After spending quite a few laps including pit stops to assess and change a few aspects of the bike I was still scratching my head as to how to liven it. The motor was lacking the punch and torque that I was chasing in comparison to the previous model and it became clear to me that Kawasaki had gone in a completely different direction with this motor and the style of customer that they were trying to please.

My first port of call was to try out all the available maps. I was hoping that I was already on the mild map or perhaps even the standard map and that we had an aggressive map to try. However I had already been riding in the standard map from my very first lap, so when I did push down the map button, it lit up the solid blue light indicating that I’d selected the mild map. It did exactly what you’d expect and made the power curve even milder than it already was.

After a bit of investigation chatting to some of the Empire Kawasaki Team technicians I found out that one of the biggest issues is the lack of air able to make it through the small surface area and into the air filter. The team had already received huge power gains by opening up areas around the airbox to deliver more much needed air so we tried removing a small piece of plastic that was easily accessible to see if it made much of a difference and I must admit I could feel it liven up a tad.

The freshly designed motor and ‘ease of riding’ power plant for the 2024 Kawasaki KX450 are aimed at the larger portion of the general public. When it comes to me personally I love a monster of a 450 motor that comes on strong off the bottom and delivers me straight into an impressive midrange. I don’t ride 450’s up near the rev limiter so I don’t mind a motor that tapers off up the top. I’ll choose torque over peak horsepower any day with a 450, it’s a different story with a 250 though.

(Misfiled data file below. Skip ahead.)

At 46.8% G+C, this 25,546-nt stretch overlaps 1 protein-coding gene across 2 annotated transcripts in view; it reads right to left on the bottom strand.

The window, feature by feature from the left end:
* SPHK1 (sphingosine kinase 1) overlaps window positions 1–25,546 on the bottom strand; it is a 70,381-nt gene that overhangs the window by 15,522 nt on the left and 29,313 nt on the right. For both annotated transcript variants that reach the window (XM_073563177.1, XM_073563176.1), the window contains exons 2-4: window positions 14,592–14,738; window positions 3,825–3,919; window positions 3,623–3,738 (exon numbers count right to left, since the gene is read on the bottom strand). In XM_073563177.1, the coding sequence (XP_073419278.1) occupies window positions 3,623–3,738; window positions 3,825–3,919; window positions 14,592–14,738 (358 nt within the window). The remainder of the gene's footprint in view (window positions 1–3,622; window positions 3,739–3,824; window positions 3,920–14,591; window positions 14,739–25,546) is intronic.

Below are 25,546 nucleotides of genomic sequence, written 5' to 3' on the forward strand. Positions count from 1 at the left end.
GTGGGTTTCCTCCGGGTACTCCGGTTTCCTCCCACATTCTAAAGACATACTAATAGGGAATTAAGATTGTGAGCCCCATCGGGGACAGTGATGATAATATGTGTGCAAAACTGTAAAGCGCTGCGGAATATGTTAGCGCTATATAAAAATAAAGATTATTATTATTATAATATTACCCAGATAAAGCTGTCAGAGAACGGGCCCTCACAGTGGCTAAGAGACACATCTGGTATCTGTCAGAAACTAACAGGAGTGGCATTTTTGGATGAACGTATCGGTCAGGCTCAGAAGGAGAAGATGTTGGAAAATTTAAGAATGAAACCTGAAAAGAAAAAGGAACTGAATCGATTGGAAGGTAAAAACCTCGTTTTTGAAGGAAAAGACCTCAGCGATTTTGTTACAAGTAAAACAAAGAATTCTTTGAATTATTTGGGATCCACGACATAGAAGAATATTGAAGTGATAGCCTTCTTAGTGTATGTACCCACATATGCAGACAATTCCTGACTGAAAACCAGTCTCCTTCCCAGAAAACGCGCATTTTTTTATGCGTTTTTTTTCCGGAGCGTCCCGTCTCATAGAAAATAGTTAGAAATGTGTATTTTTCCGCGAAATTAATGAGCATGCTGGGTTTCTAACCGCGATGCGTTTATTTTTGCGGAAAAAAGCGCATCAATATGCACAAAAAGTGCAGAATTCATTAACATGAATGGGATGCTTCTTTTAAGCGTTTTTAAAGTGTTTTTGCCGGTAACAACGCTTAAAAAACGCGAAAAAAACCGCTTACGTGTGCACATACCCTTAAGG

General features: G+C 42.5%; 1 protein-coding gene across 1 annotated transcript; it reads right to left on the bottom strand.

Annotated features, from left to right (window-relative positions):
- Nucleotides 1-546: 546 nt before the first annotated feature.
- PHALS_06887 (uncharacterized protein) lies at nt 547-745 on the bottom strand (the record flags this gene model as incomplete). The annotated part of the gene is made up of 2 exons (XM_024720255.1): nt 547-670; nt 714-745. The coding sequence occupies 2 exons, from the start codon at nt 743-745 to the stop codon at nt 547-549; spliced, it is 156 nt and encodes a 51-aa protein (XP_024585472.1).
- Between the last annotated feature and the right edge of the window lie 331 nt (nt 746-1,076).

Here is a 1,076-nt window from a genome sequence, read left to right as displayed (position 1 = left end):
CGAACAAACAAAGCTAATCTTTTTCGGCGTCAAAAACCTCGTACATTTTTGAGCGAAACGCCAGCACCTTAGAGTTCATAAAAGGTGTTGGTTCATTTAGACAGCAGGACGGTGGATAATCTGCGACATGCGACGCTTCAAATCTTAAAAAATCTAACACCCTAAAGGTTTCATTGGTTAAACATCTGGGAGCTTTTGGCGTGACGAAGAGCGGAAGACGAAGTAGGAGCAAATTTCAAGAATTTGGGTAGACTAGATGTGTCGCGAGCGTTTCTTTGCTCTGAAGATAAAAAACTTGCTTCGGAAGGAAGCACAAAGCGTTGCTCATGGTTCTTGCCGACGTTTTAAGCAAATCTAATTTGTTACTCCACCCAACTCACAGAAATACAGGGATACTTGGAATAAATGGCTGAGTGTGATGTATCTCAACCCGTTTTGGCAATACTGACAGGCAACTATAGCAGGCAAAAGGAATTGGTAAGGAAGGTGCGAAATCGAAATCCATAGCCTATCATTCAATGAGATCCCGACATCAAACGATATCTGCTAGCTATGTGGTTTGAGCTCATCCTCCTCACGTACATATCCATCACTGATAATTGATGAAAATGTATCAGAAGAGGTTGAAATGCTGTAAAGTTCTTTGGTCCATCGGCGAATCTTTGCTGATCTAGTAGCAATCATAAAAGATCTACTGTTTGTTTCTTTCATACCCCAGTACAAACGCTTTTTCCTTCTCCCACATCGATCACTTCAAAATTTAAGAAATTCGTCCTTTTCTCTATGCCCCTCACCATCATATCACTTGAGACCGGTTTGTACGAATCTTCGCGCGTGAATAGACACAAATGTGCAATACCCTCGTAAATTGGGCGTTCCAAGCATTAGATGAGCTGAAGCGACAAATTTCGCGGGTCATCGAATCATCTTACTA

While I do understand the direction that Kawasaki have gone with this smooth and easy to ride motor, I do believe you’ll do wonders by letting her breathe a little more and going up at least one tooth on the rear sprocket!


It’s clear from the first moments riding the 2024 Kawasaki KX450 that the new slimmer, sleeker design is a step in the right direction. The bike feels light and easy to throw around out on the track while the added front end feel inspires confidence when tipping it into corners. The bike seems to have a nice balance between stability and agility making it feel like it will tackle most situations well.


For 2024 Kawasaki have kept their tried and tested Showa 49mm coil spring fork however they have revised the valving to suit the forward tilted motor and extra weight bias towards the front end. I found the fork to work well right from the get go, and didn’t need to play around too much with the clickers. The rear end took a little more time to get close to how I like it and I believe the rear end to be a little softer than the fork.

For me a stiffer shock spring would go a long way towards solving the issue. However I feel the valving is just a tad on the soft side particularly in the high speed compression where you want to bike to hold up on big hits. Most people will get away with winding the high speed compression in half or even a full turn.


I was really interested in feeling the power of the Brembo front brake as I’ve always been a fan of Brembo’s in the past anytime I’ve used them. For my first few laps on the new KX450 I basically had no front brake and I put it down to being new and having to put the brakes through their usual bedding in period. After 10 minutes the front brake had gotten a little better, but nowhere near what I know their true potential should be. I was convinced that there was some kind of coating or spray that had gone on the disc and then embedded itself into the pads preventing the brakes from working the way they should.